Total votes cast 2,156,389 Voter turnout: 94.8% of electorate
Absent 118,384
Electorate 2,274,773

2017 presidential election

The election in 2017 has also been won by Halimah Yacob through a walkover.

Referendums

A referendum may also be held for important national issues, although it has been held only once in Singapore's political history for the 1962 merger referendum. Calls for a national referendum has been made since then, including the issue over the building of casinos in Singapore.

Past elections

Legislative Council elections

Legislative Assembly elections

Parliamentary elections

Other elections

Municipal Commission elections

City Council elections

National referendums

Federal & State elections for Malaysia

Presidential elections

Party election

See also

References

Notes
  1. ^ Nair, Gopalan. "Singapore Dissident". Singapore Dissident. Retrieved 1 December 2015.
  2. ^ Loo, Daryl (14 December 2007). "Climate of fear hurts Singapore: author". The Sydney Morning Herald.
  3. ^ FreedomHouse. "Freedom of the World 2011 Singapore report". Retrieved 8 June 2012.
  4. ^ a b Diane K. Muazy and R. S. Milne, Singapore Under the People's Action Party (London, 2002), p. 143.
  5. ^ Channel NewsAsia, "More detailed explanation needed to fend off gerrymandering claims: Analysts", August 3, 2015. http://www.channelnewsasia.com/news/singapore/more-detailed-explanation/2007228.html
  6. ^ Koh, Gillian (27 August 2013). "GRC system and politics of inclusion" (PDF). The Straits Times. Retrieved 27 August 2017.
  7. ^ Prime Minister's Office, Our Departments Archived 7 June 2008 at the Wayback Machine.
  8. ^ a b Tan, Netina (14 July 2013). "Manipulating electoral laws in Singapore, Electoral Studies". Electoral Studies. (Special Symposium: The new research agenda on electoral integrity). doi:10.1016/j.electstud.2013.07.014. Retrieved 27 August 2017.
  9. ^ Electoral Engineering: Voting Rules and Political Behavior, Pippa Norris
  10. ^ "Singapore Parliament Reports - Constitution of the Republic of Singapore (Amendment) Bill". 2010-04-26. Archived from the original on 2017-08-27. Retrieved 2017-08-27.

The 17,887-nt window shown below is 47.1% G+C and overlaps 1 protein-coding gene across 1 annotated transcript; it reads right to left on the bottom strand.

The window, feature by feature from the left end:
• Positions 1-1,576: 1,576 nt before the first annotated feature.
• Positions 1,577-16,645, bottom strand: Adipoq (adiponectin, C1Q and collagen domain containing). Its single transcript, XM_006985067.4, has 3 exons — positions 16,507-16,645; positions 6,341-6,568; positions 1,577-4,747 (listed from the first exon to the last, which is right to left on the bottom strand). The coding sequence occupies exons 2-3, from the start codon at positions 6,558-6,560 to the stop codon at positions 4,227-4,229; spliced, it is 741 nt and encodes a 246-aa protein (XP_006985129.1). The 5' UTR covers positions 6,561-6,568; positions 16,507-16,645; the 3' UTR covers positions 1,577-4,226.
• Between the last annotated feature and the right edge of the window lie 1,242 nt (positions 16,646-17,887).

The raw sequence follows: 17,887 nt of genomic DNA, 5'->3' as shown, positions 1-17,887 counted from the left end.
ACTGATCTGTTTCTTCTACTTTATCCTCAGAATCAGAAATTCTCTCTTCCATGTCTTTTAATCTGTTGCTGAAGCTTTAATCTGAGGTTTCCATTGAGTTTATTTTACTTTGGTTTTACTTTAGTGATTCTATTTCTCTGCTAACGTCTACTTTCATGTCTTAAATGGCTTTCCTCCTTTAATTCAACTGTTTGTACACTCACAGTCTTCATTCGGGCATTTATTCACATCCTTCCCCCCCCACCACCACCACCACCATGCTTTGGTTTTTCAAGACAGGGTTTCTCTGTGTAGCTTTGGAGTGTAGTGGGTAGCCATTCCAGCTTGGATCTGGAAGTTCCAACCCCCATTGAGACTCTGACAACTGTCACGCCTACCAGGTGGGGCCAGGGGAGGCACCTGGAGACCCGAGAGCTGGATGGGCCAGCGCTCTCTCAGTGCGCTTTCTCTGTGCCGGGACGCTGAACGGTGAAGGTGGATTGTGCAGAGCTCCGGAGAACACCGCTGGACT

11. ^ "Map of Freedom in the World: Singapore (2009)". Freedom House. Retrieved 19 April 2011.
  12. ^ Ong, Andrea. "Ex-MP and diplomat launches book on multi-ethnic Chinese descendants in SEA". Straits Times. Retrieved 1 December 2015.
  13. ^ 2015 Parliamentary Election Results, Elections Department, 14 September 2015, archived from the original on 14 September 2015; "GE2015: Live Results", The Straits Times, 12 September 2015, retrieved 14 September 2015.
  14. ^ "PRESIDENTIAL ELECTIONS ACT". Retrieved 21 September 2018.
  15. ^ Constitution, Art. 19(2)(a).
  16. ^ Constitution, Art. 19(2)(b).
  17. ^ Constitution, Art. 19(2)(c) read with Art. 44(2)(c).
  18. ^ Constitution, Art. 19(2)(c) read with Art. 44(2)(d).
  19. ^ Constitution, Art. 19(2)(d) read with Art. 45.
  20. ^ The disqualification of a person under clauses (d) and (e) may be removed by the President and shall, if not so removed, cease at the end of five years beginning from the date on which the return mentioned in clause (d) was required to be lodged or, as the case may be, the date on which the person convicted as mentioned in clause (e) was released from custody or the date on which the fine mentioned in clause (1) (e) was imposed on such person: Constitution, Art. 45(2).
  21. ^ A person shall not be disqualified under this clause by reason only of anything done by him before he became a citizen of Singapore: Constitution, Art. 45(2). In clause (f), "foreign country" does not include any part of the Commonwealth or the Republic of Ireland: Art. 45(3).
  22. ^ Constitution, Art. 19(2)(e).
  23. ^ Constitution, Art. 19(2)(f).
  24. ^ Constitution, Art. 19(3)(a).
  25. ^ Constitution, Art. 19(3)(b) read with the Fifth Schedule.
  26. ^ Constitution, Art. 19(4), read with Art. 19(7).
  27. ^ Constitution, Art. 19(3)(c) and Art 19(4)(b).
  28. ^ Singapore Presidential Election 2011
  29. ^ Presidential Elections Results. Singapore Elections Department. 28 August 2011.
  30. ^ Polling Day Voter Turnout. Singapore Elections Department. 28 August 2011.
Bibliography
  • Yeo, Lay Hwee (2002), "Electoral Politics in Singapore", in Croissant, Aurel; Bruns, Gabriele; John, Marei, eds., Electoral Politics in Southeast and East Asia (PDF), Singapore: Office for Regional Cooperation, Friedrich-Ebert-Stiftung, pp. 203–232, ISBN 978-981-04-6020-4, archived from the original (PDF) on 6 March 2007.

External links

  • Singapore Elections Department website
  • Singapore Elections
  • Adam Carr's Election Archive
  • National Library of Singapore's resource guide on general elections in Singapore
Retrieved from "https://en.wikipedia.org/w/index.php?title=Elections_in_Singapore&oldid=860500550"
This content was retrieved from Wikipedia : http://en.wikipedia.org/wiki/Elections_in_Singapore
This page is based on the copyrighted Wikipedia article "Elections in Singapore"; it is used under the Creative Commons Attribution-ShareAlike 3.0 Unported License (CC-BY-SA). You may redistribute it, verbatim or modified, providing that you comply with the terms of the CC-BY-SA